For Those who see this Shotcut is a very good Truly Windows Movie Maker's Successor, for those who are beginners. Its fast, doesn't take long loading the video and more accurate & customizable than Windows Movie Maker its also up to date. NO TRIAL, ITS OPEN SOURCE, AND HAS THE ABILITY TO RECOVER YOUR WORK IF IT CRASHES http://filehippo.com/download_shotcut/ The things that are different from Windows Movie Maker - Adding Track via Timeline Menu (3 Stack Lines) - Adding Video and Audio to Timeline via Drag and Drop - Transitions via Overlap 2 Videoclip in Timeline - Changing Transitions via Click on Transition > Look Top Left for "Open File", "Save", "Undo", etc > Look for Properties > Below Transition is Video > Beside "Video" is a DropMenu with "Dissolve" > Click on it to change - You accurately move around with the Arrow Keys or Timebox - Double Click on video on Playlist to Play, Click on Video Clip in Timeline then Space to play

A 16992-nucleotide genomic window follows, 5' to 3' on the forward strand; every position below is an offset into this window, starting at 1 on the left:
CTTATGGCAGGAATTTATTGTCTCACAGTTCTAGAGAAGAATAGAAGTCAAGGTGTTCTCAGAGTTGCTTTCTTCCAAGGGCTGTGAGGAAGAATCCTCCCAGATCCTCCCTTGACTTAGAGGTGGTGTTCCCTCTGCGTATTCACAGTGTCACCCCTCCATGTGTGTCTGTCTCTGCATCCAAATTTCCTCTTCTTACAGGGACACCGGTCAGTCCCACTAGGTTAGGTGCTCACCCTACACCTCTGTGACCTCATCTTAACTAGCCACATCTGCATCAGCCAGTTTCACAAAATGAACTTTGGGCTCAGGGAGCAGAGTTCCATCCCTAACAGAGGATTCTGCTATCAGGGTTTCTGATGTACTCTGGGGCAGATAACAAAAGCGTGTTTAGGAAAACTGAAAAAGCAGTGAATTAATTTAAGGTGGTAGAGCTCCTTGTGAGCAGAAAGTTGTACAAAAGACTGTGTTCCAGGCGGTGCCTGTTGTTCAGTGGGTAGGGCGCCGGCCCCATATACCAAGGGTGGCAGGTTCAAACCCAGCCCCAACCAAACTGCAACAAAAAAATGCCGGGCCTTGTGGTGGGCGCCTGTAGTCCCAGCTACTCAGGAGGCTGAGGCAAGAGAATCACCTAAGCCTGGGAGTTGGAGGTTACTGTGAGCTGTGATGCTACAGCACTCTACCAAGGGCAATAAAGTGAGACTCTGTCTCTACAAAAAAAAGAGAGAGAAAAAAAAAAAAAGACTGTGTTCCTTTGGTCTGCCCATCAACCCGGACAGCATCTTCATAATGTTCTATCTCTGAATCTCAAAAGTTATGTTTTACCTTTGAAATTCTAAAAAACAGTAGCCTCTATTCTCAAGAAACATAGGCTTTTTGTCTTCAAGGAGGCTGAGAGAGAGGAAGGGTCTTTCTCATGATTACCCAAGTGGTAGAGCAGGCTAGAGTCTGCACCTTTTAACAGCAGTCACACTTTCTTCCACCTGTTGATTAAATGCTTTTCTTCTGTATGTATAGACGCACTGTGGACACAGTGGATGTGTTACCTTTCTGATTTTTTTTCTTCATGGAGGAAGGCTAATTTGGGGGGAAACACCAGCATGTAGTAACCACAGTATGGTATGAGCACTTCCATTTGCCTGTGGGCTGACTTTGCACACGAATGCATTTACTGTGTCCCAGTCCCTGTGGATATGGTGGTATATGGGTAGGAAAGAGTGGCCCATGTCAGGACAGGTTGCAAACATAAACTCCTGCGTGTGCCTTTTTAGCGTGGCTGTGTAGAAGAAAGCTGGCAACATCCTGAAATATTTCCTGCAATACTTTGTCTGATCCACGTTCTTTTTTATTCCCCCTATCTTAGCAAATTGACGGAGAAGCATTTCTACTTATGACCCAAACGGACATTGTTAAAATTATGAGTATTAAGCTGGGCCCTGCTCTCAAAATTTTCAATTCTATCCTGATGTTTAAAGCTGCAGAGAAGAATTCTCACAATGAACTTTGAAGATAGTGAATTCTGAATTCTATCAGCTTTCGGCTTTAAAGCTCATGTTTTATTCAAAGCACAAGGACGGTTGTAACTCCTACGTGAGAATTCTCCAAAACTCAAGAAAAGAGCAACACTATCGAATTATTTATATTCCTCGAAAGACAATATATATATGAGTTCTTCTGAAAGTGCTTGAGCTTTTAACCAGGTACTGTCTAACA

The T#i line is what they call a "pro-sumer" line, which is basically between a consumer line camera like a very basic DSLR and a professional DSLR camera, thus the term "pro-sumer." Typically what this meant is an DSLR with an APS-C sized sensor, decent resolution, and some hand-me-down professional features of pro-grade cameras from a few years ago. For this reason, sometimes it's not worth upgrading from one of these cameras to the next until at least a few generations have past (meaning if you have a T5i, it's not really a giant leap forward to upgrade to a T6i). However, the T7i is somewhat different. When I was doing research on what features it has and what it is missing compared to the pro-grade DSLRs that are considered "current" right now, I was surprised to find very little. The main differences really is that the pro-grade cameras have the LCD display on the top that would display all of your relevant camera settings, and then a few of them would also sport a full-frame sensor. Other than that, the differences are very minor. Something like maybe 1 or 2 frames less in burst mode or something like that. Nothing that would really jump out at you and make you regret not stepping up to the professional grade equivalent (Think it would be the 77D?). It actually has pretty much all of the big features of even their current pro-grade DSLRs, making the T7i probably one of the best prosumer DSLRs to buy.